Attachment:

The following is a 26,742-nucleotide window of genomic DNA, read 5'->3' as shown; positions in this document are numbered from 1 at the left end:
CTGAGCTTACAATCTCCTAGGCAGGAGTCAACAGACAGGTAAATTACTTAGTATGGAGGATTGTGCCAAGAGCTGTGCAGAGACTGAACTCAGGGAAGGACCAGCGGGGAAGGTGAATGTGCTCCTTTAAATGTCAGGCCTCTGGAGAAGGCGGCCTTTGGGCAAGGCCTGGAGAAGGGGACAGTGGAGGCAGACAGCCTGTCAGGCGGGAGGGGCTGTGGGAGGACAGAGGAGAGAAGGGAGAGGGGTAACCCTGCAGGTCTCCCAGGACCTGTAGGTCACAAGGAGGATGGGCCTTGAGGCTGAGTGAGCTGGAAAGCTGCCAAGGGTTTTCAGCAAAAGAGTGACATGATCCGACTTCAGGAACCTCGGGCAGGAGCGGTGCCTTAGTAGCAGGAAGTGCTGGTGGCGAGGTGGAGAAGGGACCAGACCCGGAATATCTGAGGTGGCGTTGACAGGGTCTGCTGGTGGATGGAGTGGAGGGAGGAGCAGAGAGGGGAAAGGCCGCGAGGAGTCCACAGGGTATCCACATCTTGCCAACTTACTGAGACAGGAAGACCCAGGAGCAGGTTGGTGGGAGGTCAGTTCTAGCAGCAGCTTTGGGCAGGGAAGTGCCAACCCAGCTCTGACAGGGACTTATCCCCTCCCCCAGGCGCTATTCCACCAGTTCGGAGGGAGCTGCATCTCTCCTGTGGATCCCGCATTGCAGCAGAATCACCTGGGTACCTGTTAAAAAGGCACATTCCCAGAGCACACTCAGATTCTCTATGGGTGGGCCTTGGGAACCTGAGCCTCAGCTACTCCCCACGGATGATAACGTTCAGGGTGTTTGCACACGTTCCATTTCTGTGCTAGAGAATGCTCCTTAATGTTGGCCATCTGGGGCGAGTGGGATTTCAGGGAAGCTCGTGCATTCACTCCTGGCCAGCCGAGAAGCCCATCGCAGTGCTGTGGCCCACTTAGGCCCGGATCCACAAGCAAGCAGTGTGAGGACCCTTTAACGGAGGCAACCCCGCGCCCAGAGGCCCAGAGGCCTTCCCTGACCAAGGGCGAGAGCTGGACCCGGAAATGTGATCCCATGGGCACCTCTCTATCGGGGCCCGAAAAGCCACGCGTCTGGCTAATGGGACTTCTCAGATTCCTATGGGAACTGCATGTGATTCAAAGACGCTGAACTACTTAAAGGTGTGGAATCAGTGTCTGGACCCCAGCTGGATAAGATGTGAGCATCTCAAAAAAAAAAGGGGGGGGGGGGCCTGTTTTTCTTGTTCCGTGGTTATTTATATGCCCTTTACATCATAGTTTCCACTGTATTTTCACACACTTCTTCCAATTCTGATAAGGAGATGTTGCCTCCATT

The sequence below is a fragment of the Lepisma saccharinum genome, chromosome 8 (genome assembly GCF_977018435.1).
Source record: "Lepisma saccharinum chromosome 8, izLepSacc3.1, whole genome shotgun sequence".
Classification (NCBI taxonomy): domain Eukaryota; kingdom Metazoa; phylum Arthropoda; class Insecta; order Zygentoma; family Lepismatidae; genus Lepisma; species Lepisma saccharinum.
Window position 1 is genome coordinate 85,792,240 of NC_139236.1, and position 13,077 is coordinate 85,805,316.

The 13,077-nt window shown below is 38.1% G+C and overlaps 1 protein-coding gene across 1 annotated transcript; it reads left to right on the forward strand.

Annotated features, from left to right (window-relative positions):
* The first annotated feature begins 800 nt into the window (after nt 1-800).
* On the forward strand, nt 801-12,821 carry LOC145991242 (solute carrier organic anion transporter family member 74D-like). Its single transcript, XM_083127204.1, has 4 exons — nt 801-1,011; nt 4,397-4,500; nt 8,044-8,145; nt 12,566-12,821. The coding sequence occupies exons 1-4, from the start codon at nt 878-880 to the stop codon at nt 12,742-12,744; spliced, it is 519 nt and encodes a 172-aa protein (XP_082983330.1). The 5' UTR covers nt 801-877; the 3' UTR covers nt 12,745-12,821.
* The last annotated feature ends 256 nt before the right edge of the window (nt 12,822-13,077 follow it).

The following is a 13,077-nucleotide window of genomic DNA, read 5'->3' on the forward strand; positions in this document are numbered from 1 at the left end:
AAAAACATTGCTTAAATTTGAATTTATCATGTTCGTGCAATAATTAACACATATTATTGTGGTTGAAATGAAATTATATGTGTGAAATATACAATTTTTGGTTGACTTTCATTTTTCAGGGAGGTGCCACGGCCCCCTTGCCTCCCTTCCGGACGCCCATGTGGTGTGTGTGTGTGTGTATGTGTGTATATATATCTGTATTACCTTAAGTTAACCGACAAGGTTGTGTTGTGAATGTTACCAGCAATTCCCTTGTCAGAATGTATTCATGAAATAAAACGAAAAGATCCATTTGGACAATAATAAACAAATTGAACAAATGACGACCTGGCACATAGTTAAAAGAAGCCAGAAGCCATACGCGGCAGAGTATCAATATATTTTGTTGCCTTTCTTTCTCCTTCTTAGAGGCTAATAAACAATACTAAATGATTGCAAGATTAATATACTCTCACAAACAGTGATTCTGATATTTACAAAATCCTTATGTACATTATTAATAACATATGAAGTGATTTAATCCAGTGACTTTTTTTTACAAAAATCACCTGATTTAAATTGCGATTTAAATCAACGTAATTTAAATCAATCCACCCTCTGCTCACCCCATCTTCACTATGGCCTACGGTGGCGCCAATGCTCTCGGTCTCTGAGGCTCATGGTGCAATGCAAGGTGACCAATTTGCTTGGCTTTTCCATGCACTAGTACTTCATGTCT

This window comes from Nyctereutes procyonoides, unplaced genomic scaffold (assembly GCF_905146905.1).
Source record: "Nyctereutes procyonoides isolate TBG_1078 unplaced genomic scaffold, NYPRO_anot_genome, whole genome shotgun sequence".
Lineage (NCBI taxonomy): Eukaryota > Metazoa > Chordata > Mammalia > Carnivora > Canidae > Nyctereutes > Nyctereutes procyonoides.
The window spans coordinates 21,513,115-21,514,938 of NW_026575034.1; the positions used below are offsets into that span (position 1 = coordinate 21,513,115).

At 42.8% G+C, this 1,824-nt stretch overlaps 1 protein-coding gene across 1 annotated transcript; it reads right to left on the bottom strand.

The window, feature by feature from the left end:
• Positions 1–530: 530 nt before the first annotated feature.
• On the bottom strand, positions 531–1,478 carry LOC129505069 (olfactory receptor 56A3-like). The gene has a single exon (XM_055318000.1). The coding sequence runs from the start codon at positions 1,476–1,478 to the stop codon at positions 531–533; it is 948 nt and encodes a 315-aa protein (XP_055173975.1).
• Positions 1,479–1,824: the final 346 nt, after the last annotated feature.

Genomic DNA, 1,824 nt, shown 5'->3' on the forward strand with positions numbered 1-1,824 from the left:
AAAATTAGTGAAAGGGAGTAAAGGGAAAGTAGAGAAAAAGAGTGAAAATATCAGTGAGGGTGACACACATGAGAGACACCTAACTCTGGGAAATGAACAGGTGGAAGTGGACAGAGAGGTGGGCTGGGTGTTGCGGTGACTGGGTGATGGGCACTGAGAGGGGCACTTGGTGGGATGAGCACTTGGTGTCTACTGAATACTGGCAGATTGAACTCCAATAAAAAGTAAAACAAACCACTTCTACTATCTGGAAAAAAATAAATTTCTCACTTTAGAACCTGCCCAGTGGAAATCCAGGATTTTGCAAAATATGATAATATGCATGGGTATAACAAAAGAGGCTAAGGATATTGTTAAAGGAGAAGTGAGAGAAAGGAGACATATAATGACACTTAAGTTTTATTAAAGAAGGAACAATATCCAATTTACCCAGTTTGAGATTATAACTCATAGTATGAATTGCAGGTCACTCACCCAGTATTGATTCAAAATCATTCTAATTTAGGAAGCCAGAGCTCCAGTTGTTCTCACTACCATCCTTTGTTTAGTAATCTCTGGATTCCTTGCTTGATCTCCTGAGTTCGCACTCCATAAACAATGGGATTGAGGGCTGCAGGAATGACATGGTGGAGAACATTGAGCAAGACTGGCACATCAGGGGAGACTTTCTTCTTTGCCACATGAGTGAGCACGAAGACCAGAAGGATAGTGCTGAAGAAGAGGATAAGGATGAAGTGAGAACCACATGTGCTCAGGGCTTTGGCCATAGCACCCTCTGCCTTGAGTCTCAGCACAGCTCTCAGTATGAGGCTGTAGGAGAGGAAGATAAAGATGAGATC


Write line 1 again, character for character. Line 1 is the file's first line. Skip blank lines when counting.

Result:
The following is a 26,742-nucleotide window of genomic DNA, read 5'->3' as shown; positions in this document are numbered from 1 at the left end: